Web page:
Fixing Yoga


Written by Anne Carothers-Kay
Photo by Ben Easter

James Miller thinks something got lost in translation when yoga went from an Eastern meditative movement practice to a Western exercise class.

The 43-year-old former Marine and personal trainer-turned-yogi is known for his yoga teacher-training workshops and for founding an Iowa yoga festival that attracts some of the nation’s top yoga instructors.

In 2012, Miller left Iowa City to move to Des Moines with his teaching colleague, Ann Merren Landgren (at press time, the two were planning to marry Aug. 23). Although he’ll be a presenter at this year’s Iowa Yoga Festival Oct. 10-12 at the Embassy Suites downtown, Miller sold the festival and has shifted into a new phase of his journey as a yogi.

Specifically, Miller has created his own trademarked yoga style—Adamantine yoga—that he will be taking nationwide this fall. Miller believes that Adamantine, a word that suggests the hardness or luster of a diamond, fixes what is broken in modern yoga.

Yoga is broken?

Doesn’t seem broken. According to a study commissioned by Yoga Journal magazine, 20.4 million Americans practiced yoga in 2012, up 29 percent from a 2008 survey. Practitioners spent $10.3 billion a year on yoga classes, clothing, vacations and media in 2012, almost double what they spent in 2008. Storefront yoga studios are popping up everywhere, and the number of people training to become yoga teachers is growing exponentially.

In fact, Miller was training teachers when he began making some uncomfortable observations. “I was teaching these people and I was starting to realize, ‘I don’t even think this works anymore, at least not as well as it could.’

“Our yoga in modern times has gotten too complex,” Miller explains. “It needs to be simplified in order to be more effective, and it needs to be individualized. When we imported yoga from the East, we fit it into a paradigm that we understood, which was group exercise classes.

“In the East, yoga was never taught this way. Yoga was taught individually, and it’s impossible to utilize the true power of yoga in a group setting. Modern yoga is being taught for the purpose of entertaining people rather than actually effectively progressing them. Teachers will use many different asanas (poses) to make sure that students don’t get bored, but what a student really needs are the same asanas repeated.”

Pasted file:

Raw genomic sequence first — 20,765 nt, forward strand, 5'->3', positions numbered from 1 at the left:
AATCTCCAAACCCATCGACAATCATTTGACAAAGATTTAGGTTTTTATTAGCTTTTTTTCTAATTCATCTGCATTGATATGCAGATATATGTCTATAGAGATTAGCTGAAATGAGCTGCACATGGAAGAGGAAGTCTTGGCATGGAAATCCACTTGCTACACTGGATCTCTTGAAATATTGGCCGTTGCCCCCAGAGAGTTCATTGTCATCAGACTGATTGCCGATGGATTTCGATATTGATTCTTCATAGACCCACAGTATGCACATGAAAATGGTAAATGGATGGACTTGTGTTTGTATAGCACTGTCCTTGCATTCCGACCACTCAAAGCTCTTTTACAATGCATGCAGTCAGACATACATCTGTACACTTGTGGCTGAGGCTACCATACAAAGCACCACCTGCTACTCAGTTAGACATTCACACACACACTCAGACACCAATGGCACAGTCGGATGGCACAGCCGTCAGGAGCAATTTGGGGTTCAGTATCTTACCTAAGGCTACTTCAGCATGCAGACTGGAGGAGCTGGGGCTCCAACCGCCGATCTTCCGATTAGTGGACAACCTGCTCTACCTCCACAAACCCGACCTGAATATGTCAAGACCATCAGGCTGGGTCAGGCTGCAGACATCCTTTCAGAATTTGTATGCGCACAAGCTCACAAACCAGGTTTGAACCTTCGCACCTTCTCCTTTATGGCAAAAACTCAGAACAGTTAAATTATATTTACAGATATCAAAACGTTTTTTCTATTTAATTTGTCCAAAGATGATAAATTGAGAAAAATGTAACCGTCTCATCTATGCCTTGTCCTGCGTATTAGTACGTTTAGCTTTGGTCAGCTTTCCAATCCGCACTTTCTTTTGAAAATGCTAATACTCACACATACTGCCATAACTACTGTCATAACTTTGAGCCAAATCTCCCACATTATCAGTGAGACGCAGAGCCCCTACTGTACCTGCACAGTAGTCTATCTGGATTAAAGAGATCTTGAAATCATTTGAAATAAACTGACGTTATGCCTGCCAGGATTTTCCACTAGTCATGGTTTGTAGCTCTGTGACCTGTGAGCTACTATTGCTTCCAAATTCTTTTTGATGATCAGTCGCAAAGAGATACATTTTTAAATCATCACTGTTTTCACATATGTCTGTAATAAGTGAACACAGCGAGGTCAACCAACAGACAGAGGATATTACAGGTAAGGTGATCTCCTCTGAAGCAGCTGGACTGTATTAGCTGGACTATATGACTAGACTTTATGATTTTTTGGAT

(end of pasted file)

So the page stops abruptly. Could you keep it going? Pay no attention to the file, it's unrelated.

So Miller created one sequence of 20 poses that is the core of Adamantine yoga. “In 20 postures, I was able to map human movement to a theoretical limit,” he says. “You don’t need to be more flexible than putting your leg behind your head. You don’t need to be stronger than doing a handstand.” The 20 poses are scalable so that each pose has beginner and advanced levels.

Adamantine yoga embraces universal spiritual principles of integrity, nonviolence, surrender and gratitude, but Miller removed what he calls some of the cheesier spiritual practices sometimes associated with yoga. “We don’t use incense,” he says. “We don’t anoint people with oil.”

Miller began testing his new style about a year ago, teaching from his studio/home in Gateway Lofts downtown. His studio grew from five to 50 students in less than a year.

Sheree Clark, a Des Moines health coach and raw foods nutritionist, starts each day with a guided self-practice session at Miller’s studio. “I would call it transformative,” she says. “It’s not just about being acrobatic. … It becomes a reflection of where you are in your own personal growth. It becomes a meditation.”

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